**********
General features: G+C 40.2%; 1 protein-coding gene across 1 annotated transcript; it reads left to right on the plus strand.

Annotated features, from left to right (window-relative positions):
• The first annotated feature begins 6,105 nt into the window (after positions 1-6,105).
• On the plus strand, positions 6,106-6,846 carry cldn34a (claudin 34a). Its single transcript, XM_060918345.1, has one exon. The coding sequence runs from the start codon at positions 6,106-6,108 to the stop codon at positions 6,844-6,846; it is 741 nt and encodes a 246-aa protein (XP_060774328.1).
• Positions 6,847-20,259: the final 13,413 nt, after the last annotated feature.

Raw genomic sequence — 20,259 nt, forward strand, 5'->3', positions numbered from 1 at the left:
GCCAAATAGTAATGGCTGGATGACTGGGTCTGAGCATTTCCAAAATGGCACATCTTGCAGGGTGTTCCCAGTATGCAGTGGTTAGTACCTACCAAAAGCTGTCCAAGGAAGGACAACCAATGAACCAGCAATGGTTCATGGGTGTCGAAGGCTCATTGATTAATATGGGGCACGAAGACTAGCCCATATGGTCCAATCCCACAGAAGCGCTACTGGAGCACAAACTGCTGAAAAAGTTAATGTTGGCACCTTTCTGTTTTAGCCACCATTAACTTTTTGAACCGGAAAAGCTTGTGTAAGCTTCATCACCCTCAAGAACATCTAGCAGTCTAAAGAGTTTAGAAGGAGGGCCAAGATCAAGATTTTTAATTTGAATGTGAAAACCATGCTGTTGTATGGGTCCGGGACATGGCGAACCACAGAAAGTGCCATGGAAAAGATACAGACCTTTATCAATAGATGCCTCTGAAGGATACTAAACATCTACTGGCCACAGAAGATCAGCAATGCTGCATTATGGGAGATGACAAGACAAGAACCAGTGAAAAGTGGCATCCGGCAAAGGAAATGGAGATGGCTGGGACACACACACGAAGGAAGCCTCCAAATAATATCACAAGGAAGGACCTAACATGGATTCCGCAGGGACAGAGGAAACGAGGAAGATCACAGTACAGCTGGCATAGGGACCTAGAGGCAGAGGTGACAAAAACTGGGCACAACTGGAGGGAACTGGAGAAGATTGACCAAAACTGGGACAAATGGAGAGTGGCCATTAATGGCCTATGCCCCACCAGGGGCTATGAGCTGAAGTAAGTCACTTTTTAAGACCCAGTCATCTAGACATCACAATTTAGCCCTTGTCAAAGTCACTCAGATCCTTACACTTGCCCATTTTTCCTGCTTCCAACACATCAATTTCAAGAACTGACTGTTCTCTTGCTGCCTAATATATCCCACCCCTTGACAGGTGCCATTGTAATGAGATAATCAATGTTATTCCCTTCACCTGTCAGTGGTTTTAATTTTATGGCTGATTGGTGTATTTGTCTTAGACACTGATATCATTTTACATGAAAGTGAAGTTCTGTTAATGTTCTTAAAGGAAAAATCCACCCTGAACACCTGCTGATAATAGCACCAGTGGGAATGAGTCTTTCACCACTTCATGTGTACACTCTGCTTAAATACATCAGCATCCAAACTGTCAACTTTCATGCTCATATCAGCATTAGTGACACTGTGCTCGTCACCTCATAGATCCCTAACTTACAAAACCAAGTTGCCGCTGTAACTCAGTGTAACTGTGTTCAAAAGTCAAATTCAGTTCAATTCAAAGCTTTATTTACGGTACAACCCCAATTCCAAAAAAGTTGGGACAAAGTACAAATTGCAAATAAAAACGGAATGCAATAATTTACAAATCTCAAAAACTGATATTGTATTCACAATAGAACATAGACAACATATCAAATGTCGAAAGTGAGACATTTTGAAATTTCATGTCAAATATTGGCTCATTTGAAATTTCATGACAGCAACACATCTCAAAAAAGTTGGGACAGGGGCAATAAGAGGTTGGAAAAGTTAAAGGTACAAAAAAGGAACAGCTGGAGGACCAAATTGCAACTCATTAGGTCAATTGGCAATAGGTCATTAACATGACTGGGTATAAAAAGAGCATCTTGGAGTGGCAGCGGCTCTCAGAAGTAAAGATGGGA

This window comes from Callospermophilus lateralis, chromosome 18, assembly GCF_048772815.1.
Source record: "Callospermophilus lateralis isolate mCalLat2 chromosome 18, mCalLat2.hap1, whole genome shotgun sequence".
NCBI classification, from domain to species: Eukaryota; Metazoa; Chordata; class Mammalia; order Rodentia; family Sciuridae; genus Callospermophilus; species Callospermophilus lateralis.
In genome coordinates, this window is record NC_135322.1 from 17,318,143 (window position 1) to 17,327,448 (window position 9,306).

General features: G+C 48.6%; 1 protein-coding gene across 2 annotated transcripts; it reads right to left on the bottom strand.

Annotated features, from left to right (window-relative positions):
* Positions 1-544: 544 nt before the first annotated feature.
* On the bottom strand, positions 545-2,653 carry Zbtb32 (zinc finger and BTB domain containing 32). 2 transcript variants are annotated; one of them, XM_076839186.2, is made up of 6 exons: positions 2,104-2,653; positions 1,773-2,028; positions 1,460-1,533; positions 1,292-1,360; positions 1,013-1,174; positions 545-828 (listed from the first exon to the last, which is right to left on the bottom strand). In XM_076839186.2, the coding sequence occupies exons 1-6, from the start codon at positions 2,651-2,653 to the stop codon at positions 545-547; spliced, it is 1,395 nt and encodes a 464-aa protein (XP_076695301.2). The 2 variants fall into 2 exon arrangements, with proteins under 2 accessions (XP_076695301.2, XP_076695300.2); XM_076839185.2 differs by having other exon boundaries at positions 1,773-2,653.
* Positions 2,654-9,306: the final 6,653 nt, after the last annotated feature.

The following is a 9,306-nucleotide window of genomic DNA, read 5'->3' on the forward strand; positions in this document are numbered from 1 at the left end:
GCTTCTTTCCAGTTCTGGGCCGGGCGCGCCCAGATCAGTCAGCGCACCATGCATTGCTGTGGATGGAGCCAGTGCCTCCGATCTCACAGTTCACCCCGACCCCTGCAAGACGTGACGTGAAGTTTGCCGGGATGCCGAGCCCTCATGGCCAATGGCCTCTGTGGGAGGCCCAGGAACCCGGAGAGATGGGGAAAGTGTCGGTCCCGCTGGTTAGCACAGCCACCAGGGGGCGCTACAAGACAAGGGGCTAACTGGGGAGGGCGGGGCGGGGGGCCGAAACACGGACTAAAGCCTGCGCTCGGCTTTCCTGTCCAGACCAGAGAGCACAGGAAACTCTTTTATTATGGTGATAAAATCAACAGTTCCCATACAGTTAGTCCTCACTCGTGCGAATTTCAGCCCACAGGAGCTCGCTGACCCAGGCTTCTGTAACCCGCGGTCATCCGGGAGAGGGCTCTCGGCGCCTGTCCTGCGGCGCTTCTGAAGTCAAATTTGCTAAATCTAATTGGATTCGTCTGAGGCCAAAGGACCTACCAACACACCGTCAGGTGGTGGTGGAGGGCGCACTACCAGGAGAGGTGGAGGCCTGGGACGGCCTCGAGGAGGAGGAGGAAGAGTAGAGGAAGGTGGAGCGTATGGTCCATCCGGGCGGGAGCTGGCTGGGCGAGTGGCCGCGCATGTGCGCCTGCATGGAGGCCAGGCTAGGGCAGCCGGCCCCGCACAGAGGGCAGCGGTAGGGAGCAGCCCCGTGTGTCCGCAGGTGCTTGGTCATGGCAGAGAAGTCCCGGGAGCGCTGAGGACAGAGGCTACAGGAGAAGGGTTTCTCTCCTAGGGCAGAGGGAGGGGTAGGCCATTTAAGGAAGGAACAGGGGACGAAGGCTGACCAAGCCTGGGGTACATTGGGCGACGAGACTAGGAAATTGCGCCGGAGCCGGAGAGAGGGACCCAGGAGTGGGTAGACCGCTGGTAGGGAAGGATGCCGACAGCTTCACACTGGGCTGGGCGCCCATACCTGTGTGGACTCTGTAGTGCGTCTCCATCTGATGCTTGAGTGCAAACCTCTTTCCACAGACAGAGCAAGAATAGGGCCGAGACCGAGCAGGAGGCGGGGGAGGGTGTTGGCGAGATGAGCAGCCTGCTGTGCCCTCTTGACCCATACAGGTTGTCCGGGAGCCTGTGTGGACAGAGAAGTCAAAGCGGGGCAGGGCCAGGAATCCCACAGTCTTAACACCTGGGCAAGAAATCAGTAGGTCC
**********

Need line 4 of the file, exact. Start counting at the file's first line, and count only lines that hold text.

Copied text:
• On the plus strand, positions 6,106-6,846 carry cldn34a (claudin 34a). Its single transcript, XM_060918345.1, has one exon. The coding sequence runs from the start codon at positions 6,106-6,108 to the stop codon at positions 6,844-6,846; it is 741 nt and encodes a 246-aa protein (XP_060774328.1).